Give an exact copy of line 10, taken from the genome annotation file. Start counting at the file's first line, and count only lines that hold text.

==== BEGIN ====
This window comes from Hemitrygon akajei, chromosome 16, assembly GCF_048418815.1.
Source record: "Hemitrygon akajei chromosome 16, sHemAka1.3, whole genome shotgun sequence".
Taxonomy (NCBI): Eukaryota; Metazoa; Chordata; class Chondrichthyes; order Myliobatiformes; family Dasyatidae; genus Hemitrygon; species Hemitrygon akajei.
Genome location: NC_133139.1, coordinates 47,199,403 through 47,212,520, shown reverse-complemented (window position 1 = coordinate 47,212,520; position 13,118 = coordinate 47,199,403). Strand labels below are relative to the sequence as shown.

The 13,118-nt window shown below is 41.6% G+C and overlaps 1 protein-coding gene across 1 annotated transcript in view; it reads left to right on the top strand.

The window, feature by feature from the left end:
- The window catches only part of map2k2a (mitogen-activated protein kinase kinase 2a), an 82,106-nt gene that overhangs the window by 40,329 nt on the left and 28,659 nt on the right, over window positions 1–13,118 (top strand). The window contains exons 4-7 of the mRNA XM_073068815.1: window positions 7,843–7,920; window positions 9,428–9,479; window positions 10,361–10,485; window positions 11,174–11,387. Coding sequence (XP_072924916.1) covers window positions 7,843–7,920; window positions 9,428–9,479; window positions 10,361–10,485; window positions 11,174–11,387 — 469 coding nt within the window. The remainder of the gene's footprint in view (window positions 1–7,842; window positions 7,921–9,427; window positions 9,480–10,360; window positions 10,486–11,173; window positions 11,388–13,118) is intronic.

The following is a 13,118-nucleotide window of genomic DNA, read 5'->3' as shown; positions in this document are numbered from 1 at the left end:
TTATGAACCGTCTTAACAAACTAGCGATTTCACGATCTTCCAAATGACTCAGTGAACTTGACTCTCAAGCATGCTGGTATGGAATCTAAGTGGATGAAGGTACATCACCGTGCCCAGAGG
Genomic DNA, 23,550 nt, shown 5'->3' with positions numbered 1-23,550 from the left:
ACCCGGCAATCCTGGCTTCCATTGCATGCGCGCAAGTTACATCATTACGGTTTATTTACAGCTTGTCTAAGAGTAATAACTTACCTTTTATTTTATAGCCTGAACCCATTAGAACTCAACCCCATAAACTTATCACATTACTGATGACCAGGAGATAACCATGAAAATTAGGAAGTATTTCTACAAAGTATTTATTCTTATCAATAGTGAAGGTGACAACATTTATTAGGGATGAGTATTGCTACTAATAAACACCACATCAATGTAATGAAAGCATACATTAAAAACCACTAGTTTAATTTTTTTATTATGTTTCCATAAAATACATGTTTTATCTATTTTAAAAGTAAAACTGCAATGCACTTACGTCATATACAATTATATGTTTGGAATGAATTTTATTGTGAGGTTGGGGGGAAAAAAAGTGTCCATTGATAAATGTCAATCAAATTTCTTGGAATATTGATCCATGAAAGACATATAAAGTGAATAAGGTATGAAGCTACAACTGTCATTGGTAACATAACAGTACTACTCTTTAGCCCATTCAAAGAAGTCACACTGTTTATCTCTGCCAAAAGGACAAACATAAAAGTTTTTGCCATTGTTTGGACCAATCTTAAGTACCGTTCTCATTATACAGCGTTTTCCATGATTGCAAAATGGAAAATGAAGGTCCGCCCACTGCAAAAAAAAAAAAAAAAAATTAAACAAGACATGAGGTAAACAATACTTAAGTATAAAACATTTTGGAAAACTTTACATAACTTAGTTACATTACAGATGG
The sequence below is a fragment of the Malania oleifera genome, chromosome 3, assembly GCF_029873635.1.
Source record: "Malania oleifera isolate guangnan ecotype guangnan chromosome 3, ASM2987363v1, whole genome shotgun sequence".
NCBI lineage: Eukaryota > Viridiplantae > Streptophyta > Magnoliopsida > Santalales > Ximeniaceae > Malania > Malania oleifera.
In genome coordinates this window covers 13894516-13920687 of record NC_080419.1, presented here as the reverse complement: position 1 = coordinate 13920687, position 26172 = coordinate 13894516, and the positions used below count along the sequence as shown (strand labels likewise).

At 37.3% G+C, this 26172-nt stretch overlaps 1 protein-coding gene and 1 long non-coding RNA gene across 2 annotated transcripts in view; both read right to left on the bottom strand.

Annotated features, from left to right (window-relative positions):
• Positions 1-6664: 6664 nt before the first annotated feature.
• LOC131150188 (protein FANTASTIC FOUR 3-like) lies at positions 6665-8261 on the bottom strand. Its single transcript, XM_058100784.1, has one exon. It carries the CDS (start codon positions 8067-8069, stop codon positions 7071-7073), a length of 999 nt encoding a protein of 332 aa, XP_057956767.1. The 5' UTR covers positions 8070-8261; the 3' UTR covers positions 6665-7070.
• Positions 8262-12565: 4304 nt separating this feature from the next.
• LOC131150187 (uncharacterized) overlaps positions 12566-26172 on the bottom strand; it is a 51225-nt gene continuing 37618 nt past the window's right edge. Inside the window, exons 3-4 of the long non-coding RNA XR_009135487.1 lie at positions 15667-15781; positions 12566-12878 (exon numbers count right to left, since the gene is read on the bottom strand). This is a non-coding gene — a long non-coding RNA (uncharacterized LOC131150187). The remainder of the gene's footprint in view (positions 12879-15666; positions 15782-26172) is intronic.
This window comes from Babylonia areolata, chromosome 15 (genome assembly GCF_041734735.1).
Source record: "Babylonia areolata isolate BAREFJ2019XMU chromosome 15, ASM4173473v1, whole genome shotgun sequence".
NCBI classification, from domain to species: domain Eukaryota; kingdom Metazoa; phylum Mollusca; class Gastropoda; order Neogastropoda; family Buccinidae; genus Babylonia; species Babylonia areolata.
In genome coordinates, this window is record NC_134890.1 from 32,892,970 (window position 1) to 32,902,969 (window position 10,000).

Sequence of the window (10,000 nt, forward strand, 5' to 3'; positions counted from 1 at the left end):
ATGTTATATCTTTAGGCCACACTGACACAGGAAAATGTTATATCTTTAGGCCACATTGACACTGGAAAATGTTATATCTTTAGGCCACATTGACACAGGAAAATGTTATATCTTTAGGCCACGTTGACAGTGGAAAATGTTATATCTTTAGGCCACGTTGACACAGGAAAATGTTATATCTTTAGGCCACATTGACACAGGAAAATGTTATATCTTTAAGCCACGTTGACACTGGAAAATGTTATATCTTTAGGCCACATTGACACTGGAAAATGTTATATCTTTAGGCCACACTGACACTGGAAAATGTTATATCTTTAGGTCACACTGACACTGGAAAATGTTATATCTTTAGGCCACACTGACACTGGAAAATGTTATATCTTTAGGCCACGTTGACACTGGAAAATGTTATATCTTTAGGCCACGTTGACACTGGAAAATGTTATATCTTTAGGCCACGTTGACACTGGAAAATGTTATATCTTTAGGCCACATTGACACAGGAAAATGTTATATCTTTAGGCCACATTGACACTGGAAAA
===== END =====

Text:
Genomic DNA, 23,550 nt, shown 5'->3' with positions numbered 1-23,550 from the left: